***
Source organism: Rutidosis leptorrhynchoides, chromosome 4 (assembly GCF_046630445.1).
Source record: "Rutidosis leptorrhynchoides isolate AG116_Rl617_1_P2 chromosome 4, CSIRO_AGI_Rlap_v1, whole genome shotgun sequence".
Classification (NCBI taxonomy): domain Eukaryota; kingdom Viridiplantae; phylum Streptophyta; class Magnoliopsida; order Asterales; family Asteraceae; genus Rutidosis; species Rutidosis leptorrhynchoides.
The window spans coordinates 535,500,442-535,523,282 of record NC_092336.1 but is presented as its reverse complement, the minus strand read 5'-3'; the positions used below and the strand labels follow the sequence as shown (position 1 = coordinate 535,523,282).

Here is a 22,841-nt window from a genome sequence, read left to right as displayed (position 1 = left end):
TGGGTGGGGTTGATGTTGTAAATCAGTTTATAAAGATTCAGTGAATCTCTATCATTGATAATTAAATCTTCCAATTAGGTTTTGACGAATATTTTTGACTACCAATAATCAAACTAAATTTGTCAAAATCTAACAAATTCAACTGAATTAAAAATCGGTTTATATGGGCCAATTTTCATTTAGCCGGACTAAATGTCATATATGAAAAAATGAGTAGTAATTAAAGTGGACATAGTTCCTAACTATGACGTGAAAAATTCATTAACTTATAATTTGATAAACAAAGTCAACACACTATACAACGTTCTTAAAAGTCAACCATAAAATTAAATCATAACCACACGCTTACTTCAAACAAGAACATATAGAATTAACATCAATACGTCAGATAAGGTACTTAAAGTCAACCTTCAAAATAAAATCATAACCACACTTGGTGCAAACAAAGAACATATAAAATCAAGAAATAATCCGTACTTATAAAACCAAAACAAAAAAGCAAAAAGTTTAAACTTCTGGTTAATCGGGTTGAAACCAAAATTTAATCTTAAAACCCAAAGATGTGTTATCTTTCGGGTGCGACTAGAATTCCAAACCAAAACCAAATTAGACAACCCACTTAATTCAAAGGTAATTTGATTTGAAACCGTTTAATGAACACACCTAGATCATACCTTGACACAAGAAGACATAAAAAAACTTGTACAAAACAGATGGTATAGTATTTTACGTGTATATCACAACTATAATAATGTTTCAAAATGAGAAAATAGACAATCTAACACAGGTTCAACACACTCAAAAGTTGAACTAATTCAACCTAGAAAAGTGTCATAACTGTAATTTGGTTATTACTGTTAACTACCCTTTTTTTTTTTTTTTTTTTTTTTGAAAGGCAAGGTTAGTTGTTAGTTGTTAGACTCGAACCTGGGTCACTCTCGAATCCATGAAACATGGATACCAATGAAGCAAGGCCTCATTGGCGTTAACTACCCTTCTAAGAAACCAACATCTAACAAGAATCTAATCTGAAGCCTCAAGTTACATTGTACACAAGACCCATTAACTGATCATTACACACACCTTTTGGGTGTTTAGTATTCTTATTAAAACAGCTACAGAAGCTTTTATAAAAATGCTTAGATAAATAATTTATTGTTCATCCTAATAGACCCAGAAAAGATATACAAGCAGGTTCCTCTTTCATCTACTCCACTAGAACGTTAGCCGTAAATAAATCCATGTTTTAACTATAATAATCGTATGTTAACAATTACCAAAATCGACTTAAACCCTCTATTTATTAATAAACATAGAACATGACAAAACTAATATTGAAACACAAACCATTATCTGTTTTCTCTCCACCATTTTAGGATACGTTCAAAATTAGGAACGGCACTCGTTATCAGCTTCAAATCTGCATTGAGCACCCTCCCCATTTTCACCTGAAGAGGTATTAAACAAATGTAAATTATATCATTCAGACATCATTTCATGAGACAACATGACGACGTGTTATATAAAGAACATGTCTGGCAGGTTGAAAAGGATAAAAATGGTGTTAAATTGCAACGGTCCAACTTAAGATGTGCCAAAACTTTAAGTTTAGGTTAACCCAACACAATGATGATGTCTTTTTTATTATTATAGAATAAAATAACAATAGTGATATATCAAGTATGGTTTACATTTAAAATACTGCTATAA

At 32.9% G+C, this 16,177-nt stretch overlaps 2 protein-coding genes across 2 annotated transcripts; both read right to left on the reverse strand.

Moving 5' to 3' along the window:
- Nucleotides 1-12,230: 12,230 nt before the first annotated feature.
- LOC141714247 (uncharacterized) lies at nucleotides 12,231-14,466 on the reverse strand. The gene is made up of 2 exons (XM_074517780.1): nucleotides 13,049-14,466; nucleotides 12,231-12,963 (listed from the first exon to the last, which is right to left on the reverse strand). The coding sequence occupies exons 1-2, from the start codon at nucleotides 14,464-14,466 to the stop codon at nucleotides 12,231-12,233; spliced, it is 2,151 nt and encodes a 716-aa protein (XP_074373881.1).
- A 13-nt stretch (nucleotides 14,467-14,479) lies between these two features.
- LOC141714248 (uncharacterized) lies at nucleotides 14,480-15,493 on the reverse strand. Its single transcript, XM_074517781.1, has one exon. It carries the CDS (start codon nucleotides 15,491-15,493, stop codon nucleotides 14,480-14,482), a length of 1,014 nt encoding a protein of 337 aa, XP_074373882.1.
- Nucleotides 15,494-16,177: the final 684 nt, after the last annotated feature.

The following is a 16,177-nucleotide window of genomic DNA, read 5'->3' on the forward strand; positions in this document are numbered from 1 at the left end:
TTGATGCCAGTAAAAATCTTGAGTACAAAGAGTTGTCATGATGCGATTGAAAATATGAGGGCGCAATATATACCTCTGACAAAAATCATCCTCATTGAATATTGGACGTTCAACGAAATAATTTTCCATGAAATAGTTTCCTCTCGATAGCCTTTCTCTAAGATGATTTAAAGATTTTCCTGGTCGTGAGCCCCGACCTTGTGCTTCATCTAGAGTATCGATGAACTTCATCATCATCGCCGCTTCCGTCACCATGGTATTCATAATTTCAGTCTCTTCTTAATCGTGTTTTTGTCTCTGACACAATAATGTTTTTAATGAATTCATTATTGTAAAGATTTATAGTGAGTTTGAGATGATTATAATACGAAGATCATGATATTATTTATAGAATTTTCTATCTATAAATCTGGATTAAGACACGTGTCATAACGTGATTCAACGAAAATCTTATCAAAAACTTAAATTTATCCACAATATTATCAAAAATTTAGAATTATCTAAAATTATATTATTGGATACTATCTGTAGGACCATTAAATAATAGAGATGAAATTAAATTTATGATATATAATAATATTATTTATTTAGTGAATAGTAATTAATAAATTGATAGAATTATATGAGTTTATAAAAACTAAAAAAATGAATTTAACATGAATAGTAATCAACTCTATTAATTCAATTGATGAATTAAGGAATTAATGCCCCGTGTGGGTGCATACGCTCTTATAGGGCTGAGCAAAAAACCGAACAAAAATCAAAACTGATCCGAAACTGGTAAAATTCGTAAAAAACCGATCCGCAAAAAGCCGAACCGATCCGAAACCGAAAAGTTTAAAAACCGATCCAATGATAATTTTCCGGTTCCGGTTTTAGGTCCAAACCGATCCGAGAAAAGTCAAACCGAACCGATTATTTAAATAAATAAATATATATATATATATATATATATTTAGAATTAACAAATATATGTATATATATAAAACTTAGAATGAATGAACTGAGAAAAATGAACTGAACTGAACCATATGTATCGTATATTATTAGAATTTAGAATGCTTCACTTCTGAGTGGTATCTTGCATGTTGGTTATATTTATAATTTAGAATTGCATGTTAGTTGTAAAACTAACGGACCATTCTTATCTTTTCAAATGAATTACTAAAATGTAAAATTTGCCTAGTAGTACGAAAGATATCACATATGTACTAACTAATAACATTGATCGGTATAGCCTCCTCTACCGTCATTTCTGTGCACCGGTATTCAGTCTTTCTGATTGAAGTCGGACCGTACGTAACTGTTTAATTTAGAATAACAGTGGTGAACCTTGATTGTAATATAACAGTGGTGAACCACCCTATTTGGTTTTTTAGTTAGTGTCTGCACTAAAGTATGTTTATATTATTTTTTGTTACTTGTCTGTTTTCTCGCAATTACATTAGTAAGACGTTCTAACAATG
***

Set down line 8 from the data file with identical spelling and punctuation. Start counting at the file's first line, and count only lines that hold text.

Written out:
Moving 5' to 3' along the window: